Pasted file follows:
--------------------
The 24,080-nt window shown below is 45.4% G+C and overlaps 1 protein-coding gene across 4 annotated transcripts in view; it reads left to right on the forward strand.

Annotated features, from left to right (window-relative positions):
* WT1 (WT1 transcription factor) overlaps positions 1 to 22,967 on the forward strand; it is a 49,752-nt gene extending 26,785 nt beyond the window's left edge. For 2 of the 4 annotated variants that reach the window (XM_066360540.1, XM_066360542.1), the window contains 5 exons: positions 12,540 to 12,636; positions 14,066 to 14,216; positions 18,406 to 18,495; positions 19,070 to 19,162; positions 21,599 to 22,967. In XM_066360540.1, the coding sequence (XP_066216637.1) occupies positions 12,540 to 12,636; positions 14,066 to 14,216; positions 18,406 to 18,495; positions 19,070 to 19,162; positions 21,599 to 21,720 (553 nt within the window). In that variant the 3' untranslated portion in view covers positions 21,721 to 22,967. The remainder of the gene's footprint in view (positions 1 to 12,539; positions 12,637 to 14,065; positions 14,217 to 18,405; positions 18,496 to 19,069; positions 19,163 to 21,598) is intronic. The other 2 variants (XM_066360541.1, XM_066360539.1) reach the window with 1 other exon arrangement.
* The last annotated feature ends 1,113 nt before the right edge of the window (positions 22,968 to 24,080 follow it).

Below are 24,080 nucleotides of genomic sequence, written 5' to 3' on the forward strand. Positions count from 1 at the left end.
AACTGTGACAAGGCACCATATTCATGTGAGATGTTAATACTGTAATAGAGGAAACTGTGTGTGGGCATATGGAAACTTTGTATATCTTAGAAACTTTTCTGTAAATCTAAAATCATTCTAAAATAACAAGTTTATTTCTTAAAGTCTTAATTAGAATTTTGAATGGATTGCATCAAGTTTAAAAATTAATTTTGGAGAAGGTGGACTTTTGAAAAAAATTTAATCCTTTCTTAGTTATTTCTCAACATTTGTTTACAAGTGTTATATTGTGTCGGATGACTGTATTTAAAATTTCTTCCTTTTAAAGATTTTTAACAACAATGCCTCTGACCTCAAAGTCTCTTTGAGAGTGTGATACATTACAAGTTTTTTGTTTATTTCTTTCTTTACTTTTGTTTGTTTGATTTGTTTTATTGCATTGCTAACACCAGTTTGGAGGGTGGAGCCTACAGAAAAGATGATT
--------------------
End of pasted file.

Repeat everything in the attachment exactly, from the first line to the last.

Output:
The 24,080-nt window shown below is 45.4% G+C and overlaps 1 protein-coding gene across 4 annotated transcripts in view; it reads left to right on the forward strand.

Annotated features, from left to right (window-relative positions):
* WT1 (WT1 transcription factor) overlaps positions 1 to 22,967 on the forward strand; it is a 49,752-nt gene extending 26,785 nt beyond the window's left edge. For 2 of the 4 annotated variants that reach the window (XM_066360540.1, XM_066360542.1), the window contains 5 exons: positions 12,540 to 12,636; positions 14,066 to 14,216; positions 18,406 to 18,495; positions 19,070 to 19,162; positions 21,599 to 22,967. In XM_066360540.1, the coding sequence (XP_066216637.1) occupies positions 12,540 to 12,636; positions 14,066 to 14,216; positions 18,406 to 18,495; positions 19,070 to 19,162; positions 21,599 to 21,720 (553 nt within the window). In that variant the 3' untranslated portion in view covers positions 21,721 to 22,967. The remainder of the gene's footprint in view (positions 1 to 12,539; positions 12,637 to 14,065; positions 14,217 to 18,405; positions 18,496 to 19,069; positions 19,163 to 21,598) is intronic. The other 2 variants (XM_066360541.1, XM_066360539.1) reach the window with 1 other exon arrangement.
* The last annotated feature ends 1,113 nt before the right edge of the window (positions 22,968 to 24,080 follow it).

Below are 24,080 nucleotides of genomic sequence, written 5' to 3' on the forward strand. Positions count from 1 at the left end.
AACTGTGACAAGGCACCATATTCATGTGAGATGTTAATACTGTAATAGAGGAAACTGTGTGTGGGCATATGGAAACTTTGTATATCTTAGAAACTTTTCTGTAAATCTAAAATCATTCTAAAATAACAAGTTTATTTCTTAAAGTCTTAATTAGAATTTTGAATGGATTGCATCAAGTTTAAAAATTAATTTTGGAGAAGGTGGACTTTTGAAAAAAATTTAATCCTTTCTTAGTTATTTCTCAACATTTGTTTACAAGTGTTATATTGTGTCGGATGACTGTATTTAAAATTTCTTCCTTTTAAAGATTTTTAACAACAATGCCTCTGACCTCAAAGTCTCTTTGAGAGTGTGATACATTACAAGTTTTTTGTTTATTTCTTTCTTTACTTTTGTTTGTTTGATTTGTTTTATTGCATTGCTAACACCAGTTTGGAGGGTGGAGCCTACAGAAAAGATGATT